The word is murmuration; one of my favorites. Sometimes I just like a word for being a word — how it sounds or how it looks or the thought picture it gives me when I say it out loud. Murmuration is one of those. Its etymology is the feminine gender, third declension Latin, meaning “low grumbling.” I’m not exactly sure how it got its modern meaning of representing a flock of birds swarming. Maybe it reflects the whirring sound that a spinning flock makes in flight.
A murmuration is different from an flock of birds flying toward a destination. You’ve likely seen a murmuration. They’re common in autumn, perhaps a test flight for migration. If you haven’t, check out this YouTube video. You will see a precisely choreographed swooping and turning group of thousands of birds in flight, going nowhere. It appears to be undirected and certainly is unconscious because a conscious mind of any sort could not account for the rapid, abrupt and close turns.
“You don’t need to have a point to have a point.” — Harry Nilsson On a broader scale, murmuration is part of the natural phenomenon known as swarming behavior. Swarming behavior is observed in many different phyla of the animal kingdom and its point isn’t clearly understood. It appears however to be mindless, purposeless movement in one direction, then another and another as a fluid, rapidly changing mass. All of this rapid movement is done without touching the being alongside. One interesting theory proposes that swarming developed evolution-wise due to something known as “selfish herd theory.”
Bees swarm. Fish swarm. Penguins swarm. Plankton and even bacteria swarm. Caribou, camels, cows and krill swarm. Whales swarm, elephants swarm. And now, I believe I’m seeing humans swarm.
Mindless barely covers it. When I got my first computer in 1983 I could care less about hard drives or storage discs or anything. All I wanted was a modem to get “out there” and connect with whomever else was “out there.” At the time, the only connections out there were with a small number of universities and through a company called CompuServe, known as CIS. We could even send text-only messages to other CIS subscribers and nexuses using a crude email system. My first “email” address was 74356,88. There were few people to connect with at first but I felt an overwhelming drive to reach out and touch someone, at least electronically. (I have a theory that it’s human nature to want to affect things at a distance. More on that in the future.)
“Slowly I turned, step by step…” — Three Stooges Things changed by the mid-90s with the development of the World Wide Web and what we know now as the internet. And finally, with “social media,” we humans are more connected than ever. Television, radio, telephones seem archaic by comparison and became outdated overnight. Now we can barely take our eyes and fingers off our smartphones, iPads and laptops long enough to cross a street or eat a meal.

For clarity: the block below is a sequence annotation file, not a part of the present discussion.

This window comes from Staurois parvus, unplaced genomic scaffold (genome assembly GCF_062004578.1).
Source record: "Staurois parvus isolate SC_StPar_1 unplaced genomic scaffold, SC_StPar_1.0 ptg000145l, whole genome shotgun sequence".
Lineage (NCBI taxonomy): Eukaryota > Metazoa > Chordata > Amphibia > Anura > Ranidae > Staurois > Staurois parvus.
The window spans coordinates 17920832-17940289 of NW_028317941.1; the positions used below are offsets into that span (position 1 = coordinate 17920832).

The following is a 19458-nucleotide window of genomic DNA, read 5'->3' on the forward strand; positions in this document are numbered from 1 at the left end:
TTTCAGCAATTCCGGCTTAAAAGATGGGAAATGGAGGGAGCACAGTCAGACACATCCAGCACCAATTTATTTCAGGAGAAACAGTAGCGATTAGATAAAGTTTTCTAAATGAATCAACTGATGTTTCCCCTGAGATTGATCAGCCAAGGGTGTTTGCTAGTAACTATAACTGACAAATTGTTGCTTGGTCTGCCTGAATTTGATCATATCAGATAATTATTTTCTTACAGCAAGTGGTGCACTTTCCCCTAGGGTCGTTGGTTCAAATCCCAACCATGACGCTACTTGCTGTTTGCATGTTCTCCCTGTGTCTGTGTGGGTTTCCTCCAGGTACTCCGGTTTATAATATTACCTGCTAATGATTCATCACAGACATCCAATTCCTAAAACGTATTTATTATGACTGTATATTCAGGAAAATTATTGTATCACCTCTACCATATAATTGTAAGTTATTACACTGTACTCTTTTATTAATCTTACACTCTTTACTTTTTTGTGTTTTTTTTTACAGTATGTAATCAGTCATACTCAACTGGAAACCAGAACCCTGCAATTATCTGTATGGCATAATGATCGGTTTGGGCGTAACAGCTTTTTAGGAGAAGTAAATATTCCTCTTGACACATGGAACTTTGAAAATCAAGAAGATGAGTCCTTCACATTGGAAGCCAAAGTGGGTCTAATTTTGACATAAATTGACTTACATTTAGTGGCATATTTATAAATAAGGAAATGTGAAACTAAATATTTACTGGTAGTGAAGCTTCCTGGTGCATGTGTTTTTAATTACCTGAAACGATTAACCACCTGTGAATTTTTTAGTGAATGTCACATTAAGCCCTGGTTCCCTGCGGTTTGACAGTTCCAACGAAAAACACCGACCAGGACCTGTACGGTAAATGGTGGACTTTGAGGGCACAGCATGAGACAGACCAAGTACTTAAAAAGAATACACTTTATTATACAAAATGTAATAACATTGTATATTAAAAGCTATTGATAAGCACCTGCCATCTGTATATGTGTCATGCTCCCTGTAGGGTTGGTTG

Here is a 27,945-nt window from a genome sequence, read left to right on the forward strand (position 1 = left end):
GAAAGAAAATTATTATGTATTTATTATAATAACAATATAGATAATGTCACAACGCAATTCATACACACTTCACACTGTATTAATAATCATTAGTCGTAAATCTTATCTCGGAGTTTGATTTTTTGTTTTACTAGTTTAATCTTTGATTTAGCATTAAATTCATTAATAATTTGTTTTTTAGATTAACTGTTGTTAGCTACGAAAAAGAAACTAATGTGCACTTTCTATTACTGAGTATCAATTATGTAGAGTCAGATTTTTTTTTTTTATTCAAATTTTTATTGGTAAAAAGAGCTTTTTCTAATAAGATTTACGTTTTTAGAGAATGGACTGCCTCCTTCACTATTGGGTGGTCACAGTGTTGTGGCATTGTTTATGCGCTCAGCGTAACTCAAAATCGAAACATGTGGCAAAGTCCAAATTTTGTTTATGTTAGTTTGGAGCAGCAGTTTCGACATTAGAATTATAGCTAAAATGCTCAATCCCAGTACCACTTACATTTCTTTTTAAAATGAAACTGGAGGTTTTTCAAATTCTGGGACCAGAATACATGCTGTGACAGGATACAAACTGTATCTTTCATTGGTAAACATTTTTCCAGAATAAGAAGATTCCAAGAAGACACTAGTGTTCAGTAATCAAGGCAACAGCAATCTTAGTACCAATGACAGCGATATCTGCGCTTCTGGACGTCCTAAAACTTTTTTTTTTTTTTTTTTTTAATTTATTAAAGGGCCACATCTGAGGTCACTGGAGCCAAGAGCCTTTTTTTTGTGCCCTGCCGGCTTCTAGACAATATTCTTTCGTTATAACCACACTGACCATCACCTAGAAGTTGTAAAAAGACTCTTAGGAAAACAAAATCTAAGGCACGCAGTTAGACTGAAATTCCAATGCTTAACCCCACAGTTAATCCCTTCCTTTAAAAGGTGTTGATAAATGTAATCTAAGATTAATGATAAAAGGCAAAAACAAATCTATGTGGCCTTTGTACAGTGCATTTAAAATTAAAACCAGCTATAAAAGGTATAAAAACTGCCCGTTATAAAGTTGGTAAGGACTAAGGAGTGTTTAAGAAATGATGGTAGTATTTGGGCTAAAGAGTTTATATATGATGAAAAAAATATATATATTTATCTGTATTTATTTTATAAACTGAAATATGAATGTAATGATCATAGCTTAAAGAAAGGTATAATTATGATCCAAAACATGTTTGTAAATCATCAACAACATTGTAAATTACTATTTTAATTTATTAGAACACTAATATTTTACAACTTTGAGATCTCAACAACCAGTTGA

For the first time in human history, a single idea or thought or image can reach millions and be shared by millions, along with each of those millions commenting. We bounce ideas and memes off of each other, eliciting comments, literally at the speed of light. All without touching those with whom we move. We swarm.
A news report, an image, a video or a GIF catches the eye of a critical mass of humans on social media and we have that shiny object that we say “goes viral.” It could be a political meme, a horrifying image, a clever GIF or anything. But in humans it triggers a mental version of swarming.
The most intoxicating of the shiny objects are those that raise emotional anger. Like a swarm of angry bees or fire ants, humans on the internet can whirr mindlessly in response to a news story cast with the patina of credibility. Humans swarm for an imagined slight to one class of people or another. They swarm at the sight of an orange-haired former reality TV host. They swarm at a news report, true or not. They swarm at the suggestion that some politician wants to give them something for free. They swarm at whatever the Swarm Directors offer up next.
DEVO Swarming isn’t rational and does not depend on truth or accuracy to persist. Once a swarm is underway, it has become its own energy. A swarm forgets bigger picture arguments, concerns or ideals. A human swarm is mesmerized by the shiny object, usually attached with self-righteous anger. Intellect becomes used as a justifying data-gathering device to rationalize an untenable position. Entropy takes form in the unlikely cloak of order as humans dance online in a tumbling rush of synchronized insanity.
It’s too soon to tell, but I get the feeling swarming isn’t something humans are supposed to do, certainly not with the anger and irrationality it assumes. As that band from Akron warned decades ago, we may be on the path toward de-evolution, gone without a murmur.
Heartland Healing is a metaphysically based polemic describing alternatives to conventional methods of healing the body, mind and planet. It is provided as information and entertainment, certainly not medical advice. Important to remember and pass on to others: for a weekly dose of Heartland Healing, visit HeartlandHealing.com. and like us on Facebook.